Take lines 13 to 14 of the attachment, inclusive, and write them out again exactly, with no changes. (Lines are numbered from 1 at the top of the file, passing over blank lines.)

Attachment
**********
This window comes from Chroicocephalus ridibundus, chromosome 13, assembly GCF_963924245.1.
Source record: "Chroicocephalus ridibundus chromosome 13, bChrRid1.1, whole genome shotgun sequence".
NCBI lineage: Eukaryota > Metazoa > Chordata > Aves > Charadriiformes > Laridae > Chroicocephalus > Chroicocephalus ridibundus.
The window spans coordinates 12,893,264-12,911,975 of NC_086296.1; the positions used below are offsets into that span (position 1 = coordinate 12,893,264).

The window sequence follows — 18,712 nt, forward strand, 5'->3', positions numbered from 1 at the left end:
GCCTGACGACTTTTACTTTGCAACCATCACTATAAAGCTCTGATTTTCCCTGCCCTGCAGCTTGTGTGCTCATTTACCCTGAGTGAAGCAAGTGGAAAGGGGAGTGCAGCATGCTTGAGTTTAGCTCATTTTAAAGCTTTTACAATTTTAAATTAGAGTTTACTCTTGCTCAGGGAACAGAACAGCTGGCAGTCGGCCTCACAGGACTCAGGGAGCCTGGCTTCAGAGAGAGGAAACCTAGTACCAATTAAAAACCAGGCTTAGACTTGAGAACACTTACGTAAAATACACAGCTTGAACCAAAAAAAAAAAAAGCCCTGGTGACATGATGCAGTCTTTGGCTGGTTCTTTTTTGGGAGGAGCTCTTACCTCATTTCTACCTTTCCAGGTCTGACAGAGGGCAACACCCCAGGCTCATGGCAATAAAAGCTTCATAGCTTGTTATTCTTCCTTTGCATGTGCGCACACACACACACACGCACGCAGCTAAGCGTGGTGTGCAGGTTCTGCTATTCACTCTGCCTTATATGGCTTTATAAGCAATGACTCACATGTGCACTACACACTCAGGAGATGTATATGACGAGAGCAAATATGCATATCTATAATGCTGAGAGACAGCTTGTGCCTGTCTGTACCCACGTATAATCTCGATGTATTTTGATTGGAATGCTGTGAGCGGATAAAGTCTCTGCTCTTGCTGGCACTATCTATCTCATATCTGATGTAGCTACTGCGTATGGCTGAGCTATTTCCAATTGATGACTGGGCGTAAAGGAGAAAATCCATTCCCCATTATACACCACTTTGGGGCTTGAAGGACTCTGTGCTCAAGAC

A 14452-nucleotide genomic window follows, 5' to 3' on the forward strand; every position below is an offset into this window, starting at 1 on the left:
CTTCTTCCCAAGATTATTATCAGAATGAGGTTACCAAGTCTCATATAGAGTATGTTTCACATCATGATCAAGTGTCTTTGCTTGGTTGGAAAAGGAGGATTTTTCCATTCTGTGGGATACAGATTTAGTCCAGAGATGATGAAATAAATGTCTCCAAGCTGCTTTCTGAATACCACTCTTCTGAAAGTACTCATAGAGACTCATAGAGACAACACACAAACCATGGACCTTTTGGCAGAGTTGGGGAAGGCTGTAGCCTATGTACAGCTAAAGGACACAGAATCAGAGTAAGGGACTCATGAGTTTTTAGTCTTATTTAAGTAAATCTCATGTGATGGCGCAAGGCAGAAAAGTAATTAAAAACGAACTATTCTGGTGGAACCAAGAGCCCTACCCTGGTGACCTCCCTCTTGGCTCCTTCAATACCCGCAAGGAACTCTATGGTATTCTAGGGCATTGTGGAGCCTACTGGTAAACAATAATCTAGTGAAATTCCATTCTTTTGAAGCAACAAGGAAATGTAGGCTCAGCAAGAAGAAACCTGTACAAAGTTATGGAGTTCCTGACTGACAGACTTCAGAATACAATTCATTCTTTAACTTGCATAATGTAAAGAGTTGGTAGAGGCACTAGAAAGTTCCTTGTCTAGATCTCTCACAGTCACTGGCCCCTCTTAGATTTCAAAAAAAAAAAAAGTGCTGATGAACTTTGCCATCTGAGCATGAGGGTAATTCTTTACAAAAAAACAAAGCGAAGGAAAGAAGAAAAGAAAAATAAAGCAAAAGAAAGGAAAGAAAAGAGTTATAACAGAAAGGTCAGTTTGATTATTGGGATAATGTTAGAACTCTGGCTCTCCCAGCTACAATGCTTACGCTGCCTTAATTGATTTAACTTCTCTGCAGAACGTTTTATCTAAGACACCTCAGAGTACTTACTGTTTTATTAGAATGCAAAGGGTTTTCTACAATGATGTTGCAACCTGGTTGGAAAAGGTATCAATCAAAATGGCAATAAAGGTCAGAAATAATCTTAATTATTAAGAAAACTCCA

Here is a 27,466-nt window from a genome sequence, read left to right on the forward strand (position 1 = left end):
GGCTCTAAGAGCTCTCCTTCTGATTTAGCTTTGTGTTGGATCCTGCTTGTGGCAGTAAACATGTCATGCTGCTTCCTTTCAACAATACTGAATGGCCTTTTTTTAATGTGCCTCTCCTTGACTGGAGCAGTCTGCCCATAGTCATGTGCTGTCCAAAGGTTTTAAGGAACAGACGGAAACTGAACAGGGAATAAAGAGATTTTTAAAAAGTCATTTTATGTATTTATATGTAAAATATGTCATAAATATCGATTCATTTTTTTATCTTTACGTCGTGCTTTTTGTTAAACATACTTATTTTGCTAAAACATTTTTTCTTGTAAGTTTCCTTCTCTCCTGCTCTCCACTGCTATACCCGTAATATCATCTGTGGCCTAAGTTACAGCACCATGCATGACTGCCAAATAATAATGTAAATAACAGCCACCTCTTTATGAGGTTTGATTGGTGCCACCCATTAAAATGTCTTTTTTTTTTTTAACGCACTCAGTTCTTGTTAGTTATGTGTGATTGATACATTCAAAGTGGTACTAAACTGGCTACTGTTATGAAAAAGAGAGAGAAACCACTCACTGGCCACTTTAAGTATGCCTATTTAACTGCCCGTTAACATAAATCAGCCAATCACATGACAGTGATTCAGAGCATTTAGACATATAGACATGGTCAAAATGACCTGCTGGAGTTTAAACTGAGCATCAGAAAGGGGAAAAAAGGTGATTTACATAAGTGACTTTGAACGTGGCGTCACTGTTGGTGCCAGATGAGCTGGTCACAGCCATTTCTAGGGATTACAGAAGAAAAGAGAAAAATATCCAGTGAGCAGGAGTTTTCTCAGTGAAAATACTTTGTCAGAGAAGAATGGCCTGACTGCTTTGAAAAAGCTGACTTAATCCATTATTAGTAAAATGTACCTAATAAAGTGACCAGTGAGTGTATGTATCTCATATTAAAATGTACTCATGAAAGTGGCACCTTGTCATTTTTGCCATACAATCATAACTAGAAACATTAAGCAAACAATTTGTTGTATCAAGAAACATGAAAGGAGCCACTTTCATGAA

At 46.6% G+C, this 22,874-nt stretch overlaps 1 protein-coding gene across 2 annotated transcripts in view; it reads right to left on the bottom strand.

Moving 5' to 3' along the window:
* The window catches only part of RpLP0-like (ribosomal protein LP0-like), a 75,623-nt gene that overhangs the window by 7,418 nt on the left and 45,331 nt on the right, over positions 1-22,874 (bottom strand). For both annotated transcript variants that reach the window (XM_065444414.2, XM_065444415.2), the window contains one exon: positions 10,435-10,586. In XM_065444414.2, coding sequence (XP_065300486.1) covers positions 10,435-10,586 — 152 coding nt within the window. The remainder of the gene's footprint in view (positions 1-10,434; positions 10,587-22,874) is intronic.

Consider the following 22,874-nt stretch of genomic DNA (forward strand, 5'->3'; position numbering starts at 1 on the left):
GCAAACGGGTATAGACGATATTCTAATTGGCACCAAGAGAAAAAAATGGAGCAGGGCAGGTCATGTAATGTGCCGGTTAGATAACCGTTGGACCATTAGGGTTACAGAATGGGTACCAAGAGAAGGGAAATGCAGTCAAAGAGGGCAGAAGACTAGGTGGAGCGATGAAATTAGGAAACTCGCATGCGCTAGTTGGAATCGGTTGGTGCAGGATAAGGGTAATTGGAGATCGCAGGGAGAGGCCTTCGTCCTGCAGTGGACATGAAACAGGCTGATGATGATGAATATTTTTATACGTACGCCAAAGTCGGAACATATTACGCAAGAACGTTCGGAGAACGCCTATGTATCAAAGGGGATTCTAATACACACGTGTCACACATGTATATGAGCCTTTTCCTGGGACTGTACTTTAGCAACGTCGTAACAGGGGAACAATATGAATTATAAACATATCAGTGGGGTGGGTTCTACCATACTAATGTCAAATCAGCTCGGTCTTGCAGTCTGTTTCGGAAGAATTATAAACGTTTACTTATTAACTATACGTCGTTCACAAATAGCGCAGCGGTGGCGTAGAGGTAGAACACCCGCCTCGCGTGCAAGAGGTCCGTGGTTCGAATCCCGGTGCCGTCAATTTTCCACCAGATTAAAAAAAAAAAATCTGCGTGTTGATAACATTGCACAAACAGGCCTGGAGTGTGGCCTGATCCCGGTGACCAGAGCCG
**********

* The window catches only part of RpLP0-like (ribosomal protein LP0-like), a 75,623-nt gene that overhangs the window by 7,418 nt on the left and 45,331 nt on the right, over positions 1-22,874 (bottom strand). For both annotated transcript variants that reach the window (XM_065444414.2, XM_065444415.2), the window contains one exon: positions 10,435-10,586. In XM_065444414.2, coding sequence (XP_065300486.1) covers positions 10,435-10,586 — 152 coding nt within the window. The remainder of the gene's footprint in view (positions 1-10,434; positions 10,587-22,874) is intronic.

Consider the following 22,874-nt stretch of genomic DNA (forward strand, 5'->3'; position numbering starts at 1 on the left):